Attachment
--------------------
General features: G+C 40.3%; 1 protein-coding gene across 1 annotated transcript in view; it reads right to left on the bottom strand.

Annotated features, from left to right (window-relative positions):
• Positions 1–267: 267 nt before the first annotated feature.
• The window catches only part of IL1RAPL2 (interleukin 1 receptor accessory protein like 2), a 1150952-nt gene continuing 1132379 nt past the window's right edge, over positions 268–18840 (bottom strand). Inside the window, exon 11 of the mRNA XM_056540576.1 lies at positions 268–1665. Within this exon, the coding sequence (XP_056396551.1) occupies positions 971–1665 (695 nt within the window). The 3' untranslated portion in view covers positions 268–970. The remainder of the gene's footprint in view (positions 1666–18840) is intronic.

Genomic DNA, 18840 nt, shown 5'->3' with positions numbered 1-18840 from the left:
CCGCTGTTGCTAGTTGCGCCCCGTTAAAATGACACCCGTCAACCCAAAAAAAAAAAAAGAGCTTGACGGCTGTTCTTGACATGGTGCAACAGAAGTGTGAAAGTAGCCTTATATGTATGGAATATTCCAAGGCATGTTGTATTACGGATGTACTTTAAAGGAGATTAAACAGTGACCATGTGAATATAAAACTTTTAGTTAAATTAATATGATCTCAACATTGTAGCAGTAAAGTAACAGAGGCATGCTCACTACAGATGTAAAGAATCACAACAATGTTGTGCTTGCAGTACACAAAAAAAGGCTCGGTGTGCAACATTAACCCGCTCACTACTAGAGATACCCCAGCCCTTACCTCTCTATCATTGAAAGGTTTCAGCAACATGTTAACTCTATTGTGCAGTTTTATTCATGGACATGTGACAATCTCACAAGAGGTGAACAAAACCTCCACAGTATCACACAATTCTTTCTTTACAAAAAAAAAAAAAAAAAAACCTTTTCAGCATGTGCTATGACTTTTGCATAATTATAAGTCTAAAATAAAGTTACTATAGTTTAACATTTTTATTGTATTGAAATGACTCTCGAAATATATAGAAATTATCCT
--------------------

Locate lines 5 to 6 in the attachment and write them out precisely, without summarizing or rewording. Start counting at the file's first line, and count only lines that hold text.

Genomic DNA, 18840 nt, shown 5'->3' with positions numbered 1-18840 from the left:
CCGCTGTTGCTAGTTGCGCCCCGTTAAAATGACACCCGTCAACCCAAAAAAAAAAAAAGAGCTTGACGGCTGTTCTTGACATGGTGCAACAGAAGTGTGAAAGTAGCCTTATATGTATGGAATATTCCAAGGCATGTTGTATTACGGATGTACTTTAAAGGAGATTAAACAGTGACCATGTGAATATAAAACTTTTAGTTAAATTAATATGATCTCAACATTGTAGCAGTAAAGTAACAGAGGCATGCTCACTACAGATGTAAAGAATCACAACAATGTTGTGCTTGCAGTACACAAAAAAAGGCTCGGTGTGCAACATTAACCCGCTCACTACTAGAGATACCCCAGCCCTTACCTCTCTATCATTGAAAGGTTTCAGCAACATGTTAACTCTATTGTGCAGTTTTATTCATGGACATGTGACAATCTCACAAGAGGTGAACAAAACCTCCACAGTATCACACAATTCTTTCTTTACAAAAAAAAAAAAAAAAAAACCTTTTCAGCATGTGCTATGACTTTTGCATAATTATAAGTCTAAAATAAAGTTACTATAGTTTAACATTTTTATTGTATTGAAATGACTCTCGAAATATATAGAAATTATCCT